‘Short term visits DO NOT = Permanent Residence opportunities’

By Michael Phulwani, and Dev B. anad Viswanath,
On August 1, 2017, the Department of State (DOS) revised its Foreign Affairs Manual (FAM) and expanded the previous “30/60 day” rule to a 90-day threshold. This is new guidance for how consular officers should make determinations of inadmissibility under INA 212(a)(6)(C). Previously, the rule was that if a person who entered on a non-immigrant visa, like a visitor visa or visa waiver, filed for permanent residence within 30 days of entry, there was a irrebuttable presumption that they committed fraud/misrepresentation. If the person filed within 30-60 days of entry, there was a rebuttable presumption of fraud, which the applicant had the burden of proving otherwise. If after 60 days, there was no legal presumption, although Immigration would still be able to ask questions as to the applicant’s intentions when entering.
In order to find an alien inadmissible under INA 212(a)(6)(C)(i), it must be determined that: (1) there has been a misrepresentation made by the applicant; (2) the misrepresentation was willfully made; (3)the fact misrepresented is material; and (4) the alien by using fraud or misrepresentation seeks to procure, has sought to procure, or has procured a visa, other documentation, admission into the United States, or other benefit provided under the INA.
Under the new rule a presumption of willful misrepresentation is established “if an alien violates or engaged in conduct inconsistent with his or her nonimmigrant status within 90 days of entry.” 9 FAM 302.9-4 gives the following examples of “conduct that violates or is otherwise inconsistent with an alien’s nonimmigrant status,” for purposes of applying the 90-day rule (i) engaging in unauthorized employment; (ii) enrolling in a course of academic study, if such study is not authorized for that nonimmigrant classification; (iii) a nonimmigrant in B or F status, or any other status prohibiting immigrant intent, marrying a United States citizen or lawful permanent resident and taking up residence in the United States; or (iv) undertaking any other activity for which a change of status or an adjustment of status would be required, without the benefit of such a change or adjustment. If any of these actions occur within 90 days of entry a consular officer “may presume that the applicant’s representations about engaging in only status-compliant activity were willful misrepresentations of his or her intention in seeking a visa or entry.”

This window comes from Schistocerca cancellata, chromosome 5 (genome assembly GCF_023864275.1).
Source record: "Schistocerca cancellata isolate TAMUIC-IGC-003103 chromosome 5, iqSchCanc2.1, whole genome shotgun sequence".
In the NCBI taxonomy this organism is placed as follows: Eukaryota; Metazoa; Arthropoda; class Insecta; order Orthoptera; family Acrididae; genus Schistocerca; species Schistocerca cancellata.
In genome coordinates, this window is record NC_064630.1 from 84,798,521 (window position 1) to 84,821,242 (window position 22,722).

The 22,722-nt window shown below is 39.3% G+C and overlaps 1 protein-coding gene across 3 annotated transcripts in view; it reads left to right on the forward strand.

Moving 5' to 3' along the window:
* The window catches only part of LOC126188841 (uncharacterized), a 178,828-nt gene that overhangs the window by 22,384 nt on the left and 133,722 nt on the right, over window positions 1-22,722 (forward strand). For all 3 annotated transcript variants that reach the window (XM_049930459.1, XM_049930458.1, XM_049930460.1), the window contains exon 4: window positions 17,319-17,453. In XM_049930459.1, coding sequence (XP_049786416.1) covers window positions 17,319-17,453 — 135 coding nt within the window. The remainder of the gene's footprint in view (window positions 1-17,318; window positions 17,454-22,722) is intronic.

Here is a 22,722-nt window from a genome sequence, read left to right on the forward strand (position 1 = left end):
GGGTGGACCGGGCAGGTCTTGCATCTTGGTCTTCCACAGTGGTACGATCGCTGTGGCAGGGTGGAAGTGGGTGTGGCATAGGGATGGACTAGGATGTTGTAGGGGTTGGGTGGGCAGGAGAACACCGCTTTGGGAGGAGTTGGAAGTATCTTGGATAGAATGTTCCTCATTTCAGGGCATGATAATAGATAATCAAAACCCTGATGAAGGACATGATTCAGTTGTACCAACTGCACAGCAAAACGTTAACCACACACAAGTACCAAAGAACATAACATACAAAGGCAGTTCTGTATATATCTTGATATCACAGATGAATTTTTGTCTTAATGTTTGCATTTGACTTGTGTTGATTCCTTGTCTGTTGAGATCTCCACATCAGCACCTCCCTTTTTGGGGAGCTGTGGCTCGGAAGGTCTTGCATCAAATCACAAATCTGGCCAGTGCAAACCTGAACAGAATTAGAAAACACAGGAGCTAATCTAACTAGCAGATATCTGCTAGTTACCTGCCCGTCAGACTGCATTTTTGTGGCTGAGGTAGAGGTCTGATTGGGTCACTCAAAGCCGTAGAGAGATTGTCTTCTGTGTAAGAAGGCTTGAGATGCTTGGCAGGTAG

A consular offer must request an Advisory Opinion from the Advisory Opinion Division of the Office of Legal Affairs in the Visa Office of the Department of State Bureau of Consular Affairs in order to make a finding of inadmissibility for misrepresentation under the 90-day rule. Under 9 FAM 302.9-4 when more than 90 days pass there is no presumption of willful misrepresentation.
The prior “30/60-day rule” and the current 90-day rule have a few similarities and differences. Under the new rule the window during which an activity contradictory to the initial visa classifications could trigger inadmissibility under INA 212(a)(6)(C) is 90 days as opposed to 30 days. The new rule applies the same “reasonable belief” standard to inconsistent activities that occur after 90 days of entry to determine if the alien misrepresented him or herself. Under the prior rule if a status violation or inconsistent activity occurred after 60 days of entry than the DOS did not solely consider that activity as conduct to constitute inadmissibility. However, under the new rule there is no limit on when an inconsistent activity or status violation occurring after 90 days will give rise to “reasonable belief” that the alien misrepresented his or her intent.
Although the DHS, USCIS, ICE, and CBP are not bound by the policies of another agency, DOS, they are allowed to consider such policies when making their own independent determinations and adjudications. Volume 8, Part J of the USCIS Policy Manual directs USCIS officers that “as long as there is a reasonable evidentiary basis to conclude that a person is inadmissible for fraud or willful misrepresentation, and the applicant has not overcome that reasonable basis with evidence, the officer should find the applicant inadmissible.” Granting that USCIS has not yet updated its Policy Manual to reflect the change to the 90-day rule, applicants for USCIS benefits should be mindful that they may be asked to present evidence to explain any misrepresentation concerns that USCIS may have.

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